If the Kings are unable to retain Marcus Thronton for one reason or another, they should be looking to sign another guard, preferably a point guard. Or, at the very least a combo guard.
Shannon Brown isn't the best ball handler though, so maybe I am jumping the gun a bit on putting him up there as someone to get.
Patty Mills is a guy I've always liked, but he has been injured at times buried on a deep Blazers team, and I've read that Portland may not be looking to match offers to the restricted free agent.
Bringing in a veteran could be an even better idea. Earl Watson or Ronnie Price would be nice insurance policies and are veteran point guards, both are free agents and I would guess the Jazz won't be retaining both of them.
Carlos Arroyo is available, and although he was less than stellar, a minimum or close to minimum level contract might not be a bad choice. He has been a decent player in the past and even started for a few teams.
The Kings offense certainly looks to be on the rise, but something the Kings will have to work at improving is their defense.
The Kings ranked No. 20 for overall defense this last year, which isn't bad. It certainly isn't great either.
From what I noticed, a large amount of the improved defense was the presence of Samuel Dalembert, who may just be on his way out. For me bringing back someone who clogged the middle like he did is vital.
The trade for Hickson would make Dalembert very expendable, except that their defense got much worse in the post. Cousins is a solid defensive player, but a bit too aggressive at times and often finds himself in foul trouble.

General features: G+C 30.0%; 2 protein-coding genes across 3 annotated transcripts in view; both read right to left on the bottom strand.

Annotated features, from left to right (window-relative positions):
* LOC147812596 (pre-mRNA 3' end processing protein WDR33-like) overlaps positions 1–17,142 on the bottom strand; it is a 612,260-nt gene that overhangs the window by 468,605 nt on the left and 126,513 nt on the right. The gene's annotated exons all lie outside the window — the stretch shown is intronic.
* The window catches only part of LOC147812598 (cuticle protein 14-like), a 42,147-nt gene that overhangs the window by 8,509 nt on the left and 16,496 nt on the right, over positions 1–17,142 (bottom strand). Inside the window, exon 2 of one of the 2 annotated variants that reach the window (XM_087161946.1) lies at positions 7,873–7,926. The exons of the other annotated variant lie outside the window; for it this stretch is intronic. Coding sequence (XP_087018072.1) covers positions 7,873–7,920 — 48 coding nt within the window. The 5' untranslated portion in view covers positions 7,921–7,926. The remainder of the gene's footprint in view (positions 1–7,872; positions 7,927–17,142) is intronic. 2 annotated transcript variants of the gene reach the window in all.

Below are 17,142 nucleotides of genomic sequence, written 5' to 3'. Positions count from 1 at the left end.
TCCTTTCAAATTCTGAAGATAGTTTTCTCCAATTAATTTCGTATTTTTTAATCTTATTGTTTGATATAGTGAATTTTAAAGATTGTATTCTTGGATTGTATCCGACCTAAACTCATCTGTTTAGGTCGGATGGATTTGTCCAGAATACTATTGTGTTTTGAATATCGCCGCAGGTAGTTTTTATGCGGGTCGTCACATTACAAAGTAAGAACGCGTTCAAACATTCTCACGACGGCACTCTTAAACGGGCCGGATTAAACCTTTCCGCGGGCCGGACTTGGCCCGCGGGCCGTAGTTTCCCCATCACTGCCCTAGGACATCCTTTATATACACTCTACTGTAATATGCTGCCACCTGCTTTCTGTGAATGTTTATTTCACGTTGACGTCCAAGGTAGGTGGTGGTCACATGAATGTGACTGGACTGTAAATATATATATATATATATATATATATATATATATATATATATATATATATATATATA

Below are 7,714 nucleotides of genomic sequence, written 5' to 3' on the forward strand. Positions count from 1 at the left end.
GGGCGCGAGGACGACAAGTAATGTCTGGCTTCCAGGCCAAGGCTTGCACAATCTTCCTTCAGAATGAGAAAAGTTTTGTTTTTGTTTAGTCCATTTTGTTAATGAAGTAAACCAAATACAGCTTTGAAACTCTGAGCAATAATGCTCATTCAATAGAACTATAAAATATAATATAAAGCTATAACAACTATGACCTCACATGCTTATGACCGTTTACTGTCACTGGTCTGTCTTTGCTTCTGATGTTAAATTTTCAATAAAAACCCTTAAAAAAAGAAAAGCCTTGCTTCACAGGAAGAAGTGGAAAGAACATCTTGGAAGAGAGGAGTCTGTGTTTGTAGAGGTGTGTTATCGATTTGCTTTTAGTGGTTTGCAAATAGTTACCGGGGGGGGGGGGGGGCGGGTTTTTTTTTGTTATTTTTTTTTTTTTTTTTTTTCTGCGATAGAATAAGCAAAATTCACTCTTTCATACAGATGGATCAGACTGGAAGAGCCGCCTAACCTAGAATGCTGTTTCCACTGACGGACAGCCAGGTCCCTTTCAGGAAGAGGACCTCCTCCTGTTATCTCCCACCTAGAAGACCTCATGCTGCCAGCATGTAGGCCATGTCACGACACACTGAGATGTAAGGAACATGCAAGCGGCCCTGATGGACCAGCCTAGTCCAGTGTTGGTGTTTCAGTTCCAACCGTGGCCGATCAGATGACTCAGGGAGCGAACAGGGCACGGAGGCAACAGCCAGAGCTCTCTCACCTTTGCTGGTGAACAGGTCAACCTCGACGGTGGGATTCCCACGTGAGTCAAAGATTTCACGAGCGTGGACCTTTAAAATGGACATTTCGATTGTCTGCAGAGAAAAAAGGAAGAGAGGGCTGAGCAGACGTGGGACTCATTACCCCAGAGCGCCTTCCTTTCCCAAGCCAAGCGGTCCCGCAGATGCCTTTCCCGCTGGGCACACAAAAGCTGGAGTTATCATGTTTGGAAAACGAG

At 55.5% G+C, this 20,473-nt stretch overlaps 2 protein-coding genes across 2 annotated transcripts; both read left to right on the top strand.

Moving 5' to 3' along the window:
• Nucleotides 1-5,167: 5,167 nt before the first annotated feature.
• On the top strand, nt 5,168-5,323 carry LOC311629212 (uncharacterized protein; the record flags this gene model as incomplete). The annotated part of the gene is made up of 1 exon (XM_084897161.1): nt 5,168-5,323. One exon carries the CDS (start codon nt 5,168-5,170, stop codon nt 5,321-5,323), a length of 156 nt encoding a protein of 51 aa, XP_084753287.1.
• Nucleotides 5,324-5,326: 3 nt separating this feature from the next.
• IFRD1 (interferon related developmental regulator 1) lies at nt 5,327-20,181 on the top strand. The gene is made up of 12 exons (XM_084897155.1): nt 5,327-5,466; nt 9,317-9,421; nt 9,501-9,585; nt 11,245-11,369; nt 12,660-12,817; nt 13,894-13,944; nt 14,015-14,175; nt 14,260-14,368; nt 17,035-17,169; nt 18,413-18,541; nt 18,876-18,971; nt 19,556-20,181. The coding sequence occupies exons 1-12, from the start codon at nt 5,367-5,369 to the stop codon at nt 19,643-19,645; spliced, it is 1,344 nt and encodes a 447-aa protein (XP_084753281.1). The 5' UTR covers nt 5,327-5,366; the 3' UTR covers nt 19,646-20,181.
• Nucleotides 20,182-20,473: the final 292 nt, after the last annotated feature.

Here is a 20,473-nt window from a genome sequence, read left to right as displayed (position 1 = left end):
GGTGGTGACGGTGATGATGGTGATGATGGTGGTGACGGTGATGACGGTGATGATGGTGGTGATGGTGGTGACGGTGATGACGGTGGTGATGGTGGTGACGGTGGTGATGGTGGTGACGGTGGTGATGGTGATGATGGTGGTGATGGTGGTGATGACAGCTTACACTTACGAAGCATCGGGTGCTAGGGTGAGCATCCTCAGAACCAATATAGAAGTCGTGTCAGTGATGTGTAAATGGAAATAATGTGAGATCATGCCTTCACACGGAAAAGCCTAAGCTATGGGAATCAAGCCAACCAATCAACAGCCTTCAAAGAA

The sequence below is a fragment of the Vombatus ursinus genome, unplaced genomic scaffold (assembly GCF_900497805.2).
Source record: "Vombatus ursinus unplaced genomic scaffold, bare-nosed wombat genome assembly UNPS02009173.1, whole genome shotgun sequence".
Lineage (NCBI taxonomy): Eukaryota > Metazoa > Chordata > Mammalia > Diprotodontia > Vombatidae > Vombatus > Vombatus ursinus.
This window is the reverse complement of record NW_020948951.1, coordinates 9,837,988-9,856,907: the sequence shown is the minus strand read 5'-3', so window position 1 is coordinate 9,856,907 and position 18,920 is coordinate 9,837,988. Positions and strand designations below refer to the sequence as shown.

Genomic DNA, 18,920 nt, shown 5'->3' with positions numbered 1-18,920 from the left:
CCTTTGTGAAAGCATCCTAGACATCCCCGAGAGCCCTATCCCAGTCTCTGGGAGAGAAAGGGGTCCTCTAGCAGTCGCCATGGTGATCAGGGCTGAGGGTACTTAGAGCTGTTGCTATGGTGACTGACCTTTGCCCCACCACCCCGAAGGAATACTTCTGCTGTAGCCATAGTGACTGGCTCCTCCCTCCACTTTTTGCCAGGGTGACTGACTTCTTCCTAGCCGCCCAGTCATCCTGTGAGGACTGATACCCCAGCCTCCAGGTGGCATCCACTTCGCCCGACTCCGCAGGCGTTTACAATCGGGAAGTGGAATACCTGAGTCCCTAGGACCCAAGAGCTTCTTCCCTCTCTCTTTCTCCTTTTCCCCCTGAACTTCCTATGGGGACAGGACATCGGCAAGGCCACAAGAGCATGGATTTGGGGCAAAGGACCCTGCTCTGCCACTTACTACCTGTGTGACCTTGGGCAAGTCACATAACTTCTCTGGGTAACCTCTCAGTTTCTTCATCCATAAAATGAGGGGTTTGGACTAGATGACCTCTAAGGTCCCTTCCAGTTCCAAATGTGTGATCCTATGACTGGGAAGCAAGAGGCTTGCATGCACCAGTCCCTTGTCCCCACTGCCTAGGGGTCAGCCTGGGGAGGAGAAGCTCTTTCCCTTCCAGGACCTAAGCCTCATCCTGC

Thompson is a decent defender, but he can't protect the hoop like Sammy D. This leaves the Kings with a few scenarios. One being that their wing defenders will be much better this season, which could happen if Tyreke Evans tries harder and John Salmons plays like he usually does.
The other option would be for Hassan Whiteside to actually get some playing time. He was a great defender in college, but he did play at a small school, Marshall, against not-as-talented players. Whiteside also happens to have a freakish wingspan and a lot of athletic ability.
He isn't going to hold anyone off the block with his current size, but he is someone who could be a great weakside shot blocker.
To put that kind of stock into someone who really played very little is going a little overboard though. Hopefully he can get some minutes this coming year and prove he can make an impact on defense.
Otherwise, the Kings might have some serious issues on defense.
This is what we have to look forward to. Press conferences involving the people who make the league run. Seeing B-rolls of Derek Fisher walk out of a court in a suit or reporters hounding LeBron James while he takes his workouts to South Beach.
Just, really uninteresting things. People trying to get a workable CBA in place. The issue being that two sides want completely different things and the pressure is to get something going before the NBA season starts.
Some speculate that the lockout could be very short with little or no work stoppage, or it could turn out to be lengthy, to a point where the whole season could be lost. Which in essence would make this article moot.
I'll try to be a bit more optimistic; gloom and doom has never helped an already bleak situation. I have to say though, it doesn't look good.